Monday, August 16, 2010

Be Curious, Not Critical

When my right shoulder does not rotate the way my left shoulder does, my reaction used to be "what's wrong with my shoulder?" Now I find it is curiosity that leads me to discover all manner of things, and not just physical aspects either. Acceptance is a fundamental concept for whatever I find in my practice. Acceptance is not complacent, nor is it settling for less. The only way to discover what is actually happening is to explore what is actually happening, rather than compare it or judge it or set some unrelated goal. Each moment of my practice is precious to me. Each moment offers the opportunity to be fully alive, to see myself unedited. This will definitely have to include asymmetries in my body and patterns in my mind. Without attaching to my reactions, I can free myself to explore and discover myself and insights into practical and spiritual matters.

I often tell my students that "pain is not part of a yoga practice," but sometimes pain is very much part of practice in a more obscure way. Avoidance of pain is a major operating principle that needs to be explored, and sometimes pushing into or "past" pain is a pattern that demands attention. Fear of pain is such a natural tendency, and whether it is the mind that is conditioned or the body that has had experiences it wishes to avoid, these emotions can be investigated compassionately. A common strategy is to take the posture in stages, gradually approaching the fullest expression, rather than aiming for a particular external shape. Using props is another way to soften the stresses of a posture. Taking care of the body, this thoughtful supportive way of exploring yoga can go a long way towards easing the anxieties and triggers that can grip a person who is afraid, or who pushes too hard.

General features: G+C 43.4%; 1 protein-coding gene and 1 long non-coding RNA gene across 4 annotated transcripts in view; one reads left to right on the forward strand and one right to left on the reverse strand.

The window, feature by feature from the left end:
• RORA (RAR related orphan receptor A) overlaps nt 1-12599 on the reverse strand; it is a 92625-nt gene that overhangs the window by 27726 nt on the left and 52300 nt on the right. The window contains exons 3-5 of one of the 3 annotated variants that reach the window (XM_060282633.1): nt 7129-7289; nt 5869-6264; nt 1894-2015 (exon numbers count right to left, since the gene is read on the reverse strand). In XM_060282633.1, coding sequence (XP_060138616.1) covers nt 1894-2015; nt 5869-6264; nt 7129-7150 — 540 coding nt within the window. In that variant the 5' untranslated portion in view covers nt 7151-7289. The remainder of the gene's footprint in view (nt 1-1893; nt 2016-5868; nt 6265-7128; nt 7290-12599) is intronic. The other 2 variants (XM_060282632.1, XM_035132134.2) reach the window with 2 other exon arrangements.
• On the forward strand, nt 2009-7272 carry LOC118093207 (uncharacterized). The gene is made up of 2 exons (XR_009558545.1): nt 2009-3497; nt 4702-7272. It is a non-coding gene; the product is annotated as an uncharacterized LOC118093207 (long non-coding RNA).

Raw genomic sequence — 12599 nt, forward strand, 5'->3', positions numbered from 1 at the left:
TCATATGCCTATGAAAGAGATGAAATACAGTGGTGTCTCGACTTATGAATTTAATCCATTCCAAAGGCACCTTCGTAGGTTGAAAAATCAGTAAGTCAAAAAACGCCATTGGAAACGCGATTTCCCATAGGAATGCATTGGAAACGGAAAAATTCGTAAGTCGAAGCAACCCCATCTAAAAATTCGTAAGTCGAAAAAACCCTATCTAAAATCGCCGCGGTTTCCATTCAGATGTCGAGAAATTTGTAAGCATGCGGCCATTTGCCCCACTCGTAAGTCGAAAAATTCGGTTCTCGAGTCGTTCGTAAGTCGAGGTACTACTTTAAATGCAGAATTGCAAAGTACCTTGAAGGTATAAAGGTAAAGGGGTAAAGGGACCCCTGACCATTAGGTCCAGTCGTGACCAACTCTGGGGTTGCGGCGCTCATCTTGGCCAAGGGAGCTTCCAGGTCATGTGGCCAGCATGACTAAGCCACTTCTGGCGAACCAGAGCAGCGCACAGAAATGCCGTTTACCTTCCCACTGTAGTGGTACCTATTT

It is not really that surprising to discover that yoga does not benefit from competing with oneself or with any one else. Criticizing yourself doesn't help you do something that is hurting you, or that you are not able to do at this time. Part of the joy of a yoga practice is being able to accommodate any and all conditions of the body and mind, by accepting that which is so and letting go of judgment about that. There is nothing to prove in yoga, and no one to prove it to. Experiencing the moment itself is the practice, and the practice is the path to being present in your own experiences. It is very rewarding to take on the challenges that the body and mind offer, rather than finding fault with what doesn't come easily. Teachers can play a wonderful supporting role in this inquiry, and bring their knowledge and offer suggestions that clarify and illuminate. The exploration, however, is our own though the questions may turn out to be universal.

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